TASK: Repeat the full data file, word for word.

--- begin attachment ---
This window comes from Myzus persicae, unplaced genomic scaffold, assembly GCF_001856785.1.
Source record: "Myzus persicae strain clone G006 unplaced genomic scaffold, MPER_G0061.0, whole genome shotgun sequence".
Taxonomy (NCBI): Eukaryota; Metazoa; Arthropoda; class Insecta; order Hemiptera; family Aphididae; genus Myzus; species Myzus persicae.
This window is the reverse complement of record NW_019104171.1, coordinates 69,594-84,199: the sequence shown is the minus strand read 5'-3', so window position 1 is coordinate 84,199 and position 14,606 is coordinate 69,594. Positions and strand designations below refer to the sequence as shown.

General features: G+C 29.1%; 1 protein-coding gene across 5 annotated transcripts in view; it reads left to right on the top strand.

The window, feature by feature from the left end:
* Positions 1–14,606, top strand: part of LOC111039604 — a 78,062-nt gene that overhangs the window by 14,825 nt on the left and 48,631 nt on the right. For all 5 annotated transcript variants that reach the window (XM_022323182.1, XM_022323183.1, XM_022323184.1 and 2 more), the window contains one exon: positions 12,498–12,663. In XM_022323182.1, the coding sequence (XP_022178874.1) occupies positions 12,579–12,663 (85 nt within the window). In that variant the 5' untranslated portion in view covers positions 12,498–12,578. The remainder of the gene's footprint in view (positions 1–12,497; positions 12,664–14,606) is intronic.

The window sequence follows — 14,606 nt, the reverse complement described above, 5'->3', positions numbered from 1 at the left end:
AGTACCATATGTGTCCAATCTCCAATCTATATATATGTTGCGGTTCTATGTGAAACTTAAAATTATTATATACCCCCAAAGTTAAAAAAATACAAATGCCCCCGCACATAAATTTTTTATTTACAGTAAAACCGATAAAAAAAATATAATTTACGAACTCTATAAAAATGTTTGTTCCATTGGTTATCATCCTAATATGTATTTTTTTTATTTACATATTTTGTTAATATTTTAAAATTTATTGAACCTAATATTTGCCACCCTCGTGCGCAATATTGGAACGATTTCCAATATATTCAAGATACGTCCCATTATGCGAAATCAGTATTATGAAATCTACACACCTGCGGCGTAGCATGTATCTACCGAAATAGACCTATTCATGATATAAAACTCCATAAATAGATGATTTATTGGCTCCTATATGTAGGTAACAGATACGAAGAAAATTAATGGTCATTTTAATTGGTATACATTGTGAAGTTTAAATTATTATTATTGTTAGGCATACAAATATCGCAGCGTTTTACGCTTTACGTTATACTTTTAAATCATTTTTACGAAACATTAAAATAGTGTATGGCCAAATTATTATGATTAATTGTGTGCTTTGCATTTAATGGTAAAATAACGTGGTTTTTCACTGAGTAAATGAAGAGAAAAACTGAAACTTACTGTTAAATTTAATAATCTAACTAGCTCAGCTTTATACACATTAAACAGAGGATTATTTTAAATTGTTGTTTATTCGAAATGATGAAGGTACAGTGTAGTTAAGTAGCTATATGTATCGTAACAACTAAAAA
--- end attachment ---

This window comes from Myzus persicae, unplaced genomic scaffold, assembly GCF_001856785.1.
Source record: "Myzus persicae strain clone G006 unplaced genomic scaffold, MPER_G0061.0, whole genome shotgun sequence".
Taxonomy (NCBI): Eukaryota; Metazoa; Arthropoda; class Insecta; order Hemiptera; family Aphididae; genus Myzus; species Myzus persicae.
This window is the reverse complement of record NW_019104171.1, coordinates 69,594-84,199: the sequence shown is the minus strand read 5'-3', so window position 1 is coordinate 84,199 and position 14,606 is coordinate 69,594. Positions and strand designations below refer to the sequence as shown.

General features: G+C 29.1%; 1 protein-coding gene across 5 annotated transcripts in view; it reads left to right on the top strand.

The window, feature by feature from the left end:
* Positions 1–14,606, top strand: part of LOC111039604 — a 78,062-nt gene that overhangs the window by 14,825 nt on the left and 48,631 nt on the right. For all 5 annotated transcript variants that reach the window (XM_022323182.1, XM_022323183.1, XM_022323184.1 and 2 more), the window contains one exon: positions 12,498–12,663. In XM_022323182.1, the coding sequence (XP_022178874.1) occupies positions 12,579–12,663 (85 nt within the window). In that variant the 5' untranslated portion in view covers positions 12,498–12,578. The remainder of the gene's footprint in view (positions 1–12,497; positions 12,664–14,606) is intronic.

The window sequence follows — 14,606 nt, the reverse complement described above, 5'->3', positions numbered from 1 at the left end:
AGTACCATATGTGTCCAATCTCCAATCTATATATATGTTGCGGTTCTATGTGAAACTTAAAATTATTATATACCCCCAAAGTTAAAAAAATACAAATGCCCCCGCACATAAATTTTTTATTTACAGTAAAACCGATAAAAAAAATATAATTTACGAACTCTATAAAAATGTTTGTTCCATTGGTTATCATCCTAATATGTATTTTTTTTATTTACATATTTTGTTAATATTTTAAAATTTATTGAACCTAATATTTGCCACCCTCGTGCGCAATATTGGAACGATTTCCAATATATTCAAGATACGTCCCATTATGCGAAATCAGTATTATGAAATCTACACACCTGCGGCGTAGCATGTATCTACCGAAATAGACCTATTCATGATATAAAACTCCATAAATAGATGATTTATTGGCTCCTATATGTAGGTAACAGATACGAAGAAAATTAATGGTCATTTTAATTGGTATACATTGTGAAGTTTAAATTATTATTATTGTTAGGCATACAAATATCGCAGCGTTTTACGCTTTACGTTATACTTTTAAATCATTTTTACGAAACATTAAAATAGTGTATGGCCAAATTATTATGATTAATTGTGTGCTTTGCATTTAATGGTAAAATAACGTGGTTTTTCACTGAGTAAATGAAGAGAAAAACTGAAACTTACTGTTAAATTTAATAATCTAACTAGCTCAGCTTTATACACATTAAACAGAGGATTATTTTAAATTGTTGTTTATTCGAAATGATGAAGGTACAGTGTAGTTAAGTAGCTATATGTATCGTAACAACTAAAAA